Last June, a law enforcement officer who observed obstruction of justice verbally recounted the wrongdoing to me through a phone call. Members of the District Attorney’s office were using their positions to interfere with a custody suit on behalf of a local, well-connected family, I was told. The officer asked to remain anonymous, and I have only provided that individual’s name to my editors at the Weekly. Everything recounted in this blog reflects my personal views and research and does not reflect the views of any publication I work for.
The suit personally involves me, and I am unable to provide any details related to the ongoing legal battle until it is fully resolved. Suffice to say, a wealthy family does not want that effort to end in my favor, and they have had the support of the DA’s office as well as multiple members of the FWPD, according to DA documents and emails I later retrieved through open records requests (see below).
As DA documents recounted (see below), an intake attorney met extensively with one member of this well-connected family early in 2019 when they formulated a plan to disrupt an ongoing family custody suit. The Assistant District Attorney, according to the DA, had initially rejected the individual’s efforts to press harassment charges against me. After personal connections were used, according to the DA, the individual was given entry into the DA’s office and, according to one FWPD officer, “countless DA connections.”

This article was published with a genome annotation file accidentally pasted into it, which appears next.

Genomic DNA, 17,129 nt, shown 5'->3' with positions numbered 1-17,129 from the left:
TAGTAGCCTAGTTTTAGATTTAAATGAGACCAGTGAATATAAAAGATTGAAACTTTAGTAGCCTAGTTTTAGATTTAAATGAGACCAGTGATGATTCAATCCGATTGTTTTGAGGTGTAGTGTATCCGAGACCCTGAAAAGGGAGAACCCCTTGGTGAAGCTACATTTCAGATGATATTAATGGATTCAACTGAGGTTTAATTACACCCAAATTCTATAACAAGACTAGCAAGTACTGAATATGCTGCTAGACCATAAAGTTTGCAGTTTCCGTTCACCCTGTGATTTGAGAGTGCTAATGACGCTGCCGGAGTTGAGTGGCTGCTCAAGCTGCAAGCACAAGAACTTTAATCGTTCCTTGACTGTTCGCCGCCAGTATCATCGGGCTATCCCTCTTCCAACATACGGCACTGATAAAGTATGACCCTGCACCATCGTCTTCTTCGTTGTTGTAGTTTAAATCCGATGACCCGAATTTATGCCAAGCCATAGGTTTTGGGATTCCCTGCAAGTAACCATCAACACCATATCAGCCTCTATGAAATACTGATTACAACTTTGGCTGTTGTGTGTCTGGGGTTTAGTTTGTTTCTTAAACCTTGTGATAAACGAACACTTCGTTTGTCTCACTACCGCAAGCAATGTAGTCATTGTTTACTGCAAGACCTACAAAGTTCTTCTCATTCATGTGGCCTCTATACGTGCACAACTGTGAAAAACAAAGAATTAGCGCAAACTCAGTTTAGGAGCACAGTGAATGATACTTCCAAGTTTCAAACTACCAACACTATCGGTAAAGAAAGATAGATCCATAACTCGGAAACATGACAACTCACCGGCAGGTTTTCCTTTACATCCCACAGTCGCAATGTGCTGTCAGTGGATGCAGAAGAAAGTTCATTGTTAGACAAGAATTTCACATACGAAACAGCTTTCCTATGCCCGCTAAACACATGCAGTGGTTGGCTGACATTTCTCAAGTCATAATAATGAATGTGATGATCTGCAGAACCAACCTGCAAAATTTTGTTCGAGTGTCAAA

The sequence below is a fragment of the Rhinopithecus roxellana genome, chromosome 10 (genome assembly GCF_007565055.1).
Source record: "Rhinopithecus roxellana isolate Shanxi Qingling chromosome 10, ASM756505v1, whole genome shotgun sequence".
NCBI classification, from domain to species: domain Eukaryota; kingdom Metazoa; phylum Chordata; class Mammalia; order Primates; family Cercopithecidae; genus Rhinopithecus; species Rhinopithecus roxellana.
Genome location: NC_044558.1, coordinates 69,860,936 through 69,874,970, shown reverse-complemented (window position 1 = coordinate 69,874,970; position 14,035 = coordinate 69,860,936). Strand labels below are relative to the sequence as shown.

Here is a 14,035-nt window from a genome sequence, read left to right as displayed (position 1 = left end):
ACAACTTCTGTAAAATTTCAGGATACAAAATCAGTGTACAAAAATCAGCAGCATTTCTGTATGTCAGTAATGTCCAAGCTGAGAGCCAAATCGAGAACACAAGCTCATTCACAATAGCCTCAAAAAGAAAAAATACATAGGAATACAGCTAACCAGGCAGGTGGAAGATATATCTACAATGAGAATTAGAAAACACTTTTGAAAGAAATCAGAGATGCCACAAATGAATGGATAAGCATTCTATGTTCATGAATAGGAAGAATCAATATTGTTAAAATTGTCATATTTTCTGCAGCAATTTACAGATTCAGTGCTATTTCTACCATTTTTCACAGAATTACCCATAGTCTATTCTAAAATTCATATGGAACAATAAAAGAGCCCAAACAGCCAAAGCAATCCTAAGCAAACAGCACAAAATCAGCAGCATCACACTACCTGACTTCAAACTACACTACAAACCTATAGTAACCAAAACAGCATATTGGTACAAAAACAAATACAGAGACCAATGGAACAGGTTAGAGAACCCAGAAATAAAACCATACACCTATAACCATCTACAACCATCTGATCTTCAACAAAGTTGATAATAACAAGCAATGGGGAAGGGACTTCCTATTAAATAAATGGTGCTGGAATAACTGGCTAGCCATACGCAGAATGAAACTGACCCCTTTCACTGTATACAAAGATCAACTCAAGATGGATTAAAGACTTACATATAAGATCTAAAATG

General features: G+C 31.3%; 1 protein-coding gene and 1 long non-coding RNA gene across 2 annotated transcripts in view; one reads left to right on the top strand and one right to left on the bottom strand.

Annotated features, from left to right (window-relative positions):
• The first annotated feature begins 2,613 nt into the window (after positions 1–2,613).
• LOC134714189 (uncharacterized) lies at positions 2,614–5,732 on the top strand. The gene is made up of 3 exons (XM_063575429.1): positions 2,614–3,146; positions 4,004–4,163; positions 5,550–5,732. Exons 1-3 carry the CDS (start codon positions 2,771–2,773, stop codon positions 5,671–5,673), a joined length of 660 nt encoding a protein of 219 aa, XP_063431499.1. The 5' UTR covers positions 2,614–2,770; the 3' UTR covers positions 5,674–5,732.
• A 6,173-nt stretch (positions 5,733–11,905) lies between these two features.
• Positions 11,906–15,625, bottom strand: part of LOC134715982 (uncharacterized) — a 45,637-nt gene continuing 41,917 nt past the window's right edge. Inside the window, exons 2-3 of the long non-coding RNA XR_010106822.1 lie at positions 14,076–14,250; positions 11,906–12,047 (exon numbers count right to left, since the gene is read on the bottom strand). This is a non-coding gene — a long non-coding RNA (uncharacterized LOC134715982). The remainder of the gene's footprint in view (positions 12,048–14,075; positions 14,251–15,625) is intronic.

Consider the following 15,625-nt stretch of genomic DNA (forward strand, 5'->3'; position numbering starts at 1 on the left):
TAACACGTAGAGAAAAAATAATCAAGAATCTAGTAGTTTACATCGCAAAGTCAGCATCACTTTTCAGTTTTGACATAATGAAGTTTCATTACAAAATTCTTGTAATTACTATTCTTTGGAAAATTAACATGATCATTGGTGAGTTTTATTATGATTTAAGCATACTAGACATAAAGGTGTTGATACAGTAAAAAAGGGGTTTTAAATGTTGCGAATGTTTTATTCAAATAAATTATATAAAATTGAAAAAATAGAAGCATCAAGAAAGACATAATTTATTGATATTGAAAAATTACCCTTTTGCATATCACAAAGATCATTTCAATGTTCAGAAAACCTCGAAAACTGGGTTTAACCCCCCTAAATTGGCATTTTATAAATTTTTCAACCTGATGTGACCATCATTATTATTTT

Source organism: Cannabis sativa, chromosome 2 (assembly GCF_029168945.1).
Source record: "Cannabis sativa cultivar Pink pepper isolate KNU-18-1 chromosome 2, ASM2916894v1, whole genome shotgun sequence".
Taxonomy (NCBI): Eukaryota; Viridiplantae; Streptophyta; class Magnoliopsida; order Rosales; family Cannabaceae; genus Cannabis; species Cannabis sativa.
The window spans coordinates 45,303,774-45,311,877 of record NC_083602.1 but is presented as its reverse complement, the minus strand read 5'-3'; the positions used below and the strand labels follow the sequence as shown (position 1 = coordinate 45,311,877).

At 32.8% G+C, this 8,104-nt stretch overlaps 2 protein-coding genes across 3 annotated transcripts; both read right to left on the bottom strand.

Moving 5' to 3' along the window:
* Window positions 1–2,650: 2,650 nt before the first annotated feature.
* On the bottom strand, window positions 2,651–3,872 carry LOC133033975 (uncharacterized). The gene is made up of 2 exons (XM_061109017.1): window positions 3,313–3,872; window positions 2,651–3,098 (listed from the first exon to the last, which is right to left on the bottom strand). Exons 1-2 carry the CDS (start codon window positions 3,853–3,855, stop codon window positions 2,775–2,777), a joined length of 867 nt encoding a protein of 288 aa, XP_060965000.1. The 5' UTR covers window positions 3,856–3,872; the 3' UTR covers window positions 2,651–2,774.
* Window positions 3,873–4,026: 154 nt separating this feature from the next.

OBSTRUCTION OF JUSTICE
The efforts of the ADA and this individual resulted in the “strong-arming” of two FWPD officers into forwarding the very harassment changes that the DA had rejected only months before. The ADA, according to DA documents, promised this well-connected individual that multiple criminal charges would be brought once FWPD was forced to comply.